Spurs could use a little help to boost chances in West
Posted: Wednesday January 17, 2007 1:08PM; Updated: Wednesday January 17, 2007 1:08PM
Michael Finley is shooting a career-low 37.4 percent from the field -- part of the reason the Spurs may need to add another scorer.
The Spurs haven't been as dominant as usual at the AT&T Center this season
CHICAGO -- As a veteran of 15 seasons -- and the proud holder of six championship rings -- Spurs forward Robert Horry knows a little about what it takes to win a title.
So it's worth noting that Big Shot Rob still likes his team's chances to win the NBA crown even if the Mavs and Suns seem to be getting all the hype.
"People are gonna talk about them because they have flash," Horry said. "We have no flash. They like guys who go up and down [the court]. They got 16 guys who can put it on floor, shoot threes and stuff. They got the high-flying dunkers in Phoenix. They got stuff that makes quote-unquote papers sell. We don't have that. We don't have guys who dunk a lot. We don't have nobody with flash. We just get the job done."
Spurs fans can only hope Horry's confidence is based on an honest evaluation of the situation -- and not just team spirit.
For as the season nears the midpoint, it's fair to wonder if San Antonio has what it takes right now to beat out Dallas, Phoenix and all the other charging horses in the Western Conference.
The Spurs just have not looked like a dominant team most of this season. They already have lost six games at home, including two to Dallas and one to Houston. Their once-feared defense has ranked near the middle of the pack in field goal percentage allowed for much of the season, with coach Gregg Popovich even calling them his worst unit in six or eight years. Most of all, they have appeared a step slow.
Though the Spurs have won four of five heading into Wednesday night's showdown against the Lakers, and the defense has tightened up of late, they still have been too "up and down" in the words of Tim Duncan.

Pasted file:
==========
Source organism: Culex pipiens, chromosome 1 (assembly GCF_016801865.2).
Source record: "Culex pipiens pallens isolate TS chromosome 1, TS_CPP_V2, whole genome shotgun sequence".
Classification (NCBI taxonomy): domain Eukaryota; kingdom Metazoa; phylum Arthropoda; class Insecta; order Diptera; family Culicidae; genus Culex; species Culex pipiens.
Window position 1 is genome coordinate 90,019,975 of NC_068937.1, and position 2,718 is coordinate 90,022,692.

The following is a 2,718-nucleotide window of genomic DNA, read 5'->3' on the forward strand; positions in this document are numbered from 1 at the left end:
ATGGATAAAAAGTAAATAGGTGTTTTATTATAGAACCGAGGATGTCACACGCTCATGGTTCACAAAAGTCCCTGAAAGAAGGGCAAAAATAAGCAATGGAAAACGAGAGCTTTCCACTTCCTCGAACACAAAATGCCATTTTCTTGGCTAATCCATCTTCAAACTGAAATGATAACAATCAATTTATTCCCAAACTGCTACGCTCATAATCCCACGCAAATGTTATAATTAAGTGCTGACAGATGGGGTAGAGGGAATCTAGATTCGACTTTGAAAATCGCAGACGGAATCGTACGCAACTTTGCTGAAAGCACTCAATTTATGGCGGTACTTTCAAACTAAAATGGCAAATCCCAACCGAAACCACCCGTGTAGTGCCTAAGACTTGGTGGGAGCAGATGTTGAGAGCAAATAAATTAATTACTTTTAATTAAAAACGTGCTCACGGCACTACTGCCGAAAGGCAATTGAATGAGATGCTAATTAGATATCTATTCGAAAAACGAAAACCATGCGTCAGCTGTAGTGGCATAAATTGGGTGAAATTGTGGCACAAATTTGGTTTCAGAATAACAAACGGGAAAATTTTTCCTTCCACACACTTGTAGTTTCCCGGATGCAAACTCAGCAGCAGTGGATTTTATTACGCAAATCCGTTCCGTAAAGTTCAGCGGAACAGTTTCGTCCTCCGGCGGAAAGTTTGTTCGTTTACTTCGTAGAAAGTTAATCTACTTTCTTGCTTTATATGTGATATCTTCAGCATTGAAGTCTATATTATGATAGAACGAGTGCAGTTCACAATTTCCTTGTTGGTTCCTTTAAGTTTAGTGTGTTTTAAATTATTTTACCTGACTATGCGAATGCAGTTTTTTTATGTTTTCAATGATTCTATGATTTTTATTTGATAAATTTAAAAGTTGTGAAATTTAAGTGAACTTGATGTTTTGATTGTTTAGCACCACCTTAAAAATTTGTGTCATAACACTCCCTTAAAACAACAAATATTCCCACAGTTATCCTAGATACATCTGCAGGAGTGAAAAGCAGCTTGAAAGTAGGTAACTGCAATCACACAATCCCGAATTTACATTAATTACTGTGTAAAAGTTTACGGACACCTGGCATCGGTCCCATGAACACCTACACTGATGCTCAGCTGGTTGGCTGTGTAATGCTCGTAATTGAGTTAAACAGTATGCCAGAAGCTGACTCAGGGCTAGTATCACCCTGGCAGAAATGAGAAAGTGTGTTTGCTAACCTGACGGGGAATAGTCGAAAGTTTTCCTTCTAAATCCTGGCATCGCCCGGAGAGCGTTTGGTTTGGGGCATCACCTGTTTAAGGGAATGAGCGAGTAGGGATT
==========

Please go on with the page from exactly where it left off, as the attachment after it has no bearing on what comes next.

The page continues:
On Monday, the Spurs allowed Bulls youngsters Ben Gordon, Kirk Hinrich and Luol Deng to drive-and-kick their way to 49.4 percent shooting en route to a 99-87 victory. At the other end, San Antonio was unable to take advantage of a Chicago team minus defensive aces Ben Wallace and Chris Duhon. The Spurs wound up shooting just 39.5 percent, hitting just 6-of-23 three-pointers, en route to their sixth loss in 13 games.
On at least three possessions, Bulls rookie forward Tyrus Thomas stunned the Spurs by seemingly coming out of nowhere to block shots. Twice he crammed home a spectacular putback, including one right before the halftime horn in which he seemed to go from one side of the lane to the other in a split second.
"He's a heck of an athlete," Duncan marveled.
It's exactly that kind of athletic presence that the Spurs lack this season, and why many around the league feel they need to make a move if they hope to challenge for a fourth championship in nine years. They reportedly have talked to the Clippers about Corey Maggette, but L.A. wants more in return than Brent Barry and Beno Udrih. Other players who could help the Spurs and might be available include the Rockets' Bonzi Wells and the Jazz's Andrei Kirilenko. But neither Houston nor Utah is likely to want to help a fellow West rival, and in Kirilenko's case at least, the Spurs don't appear to have the right players to make a deal add up under salary cap rules.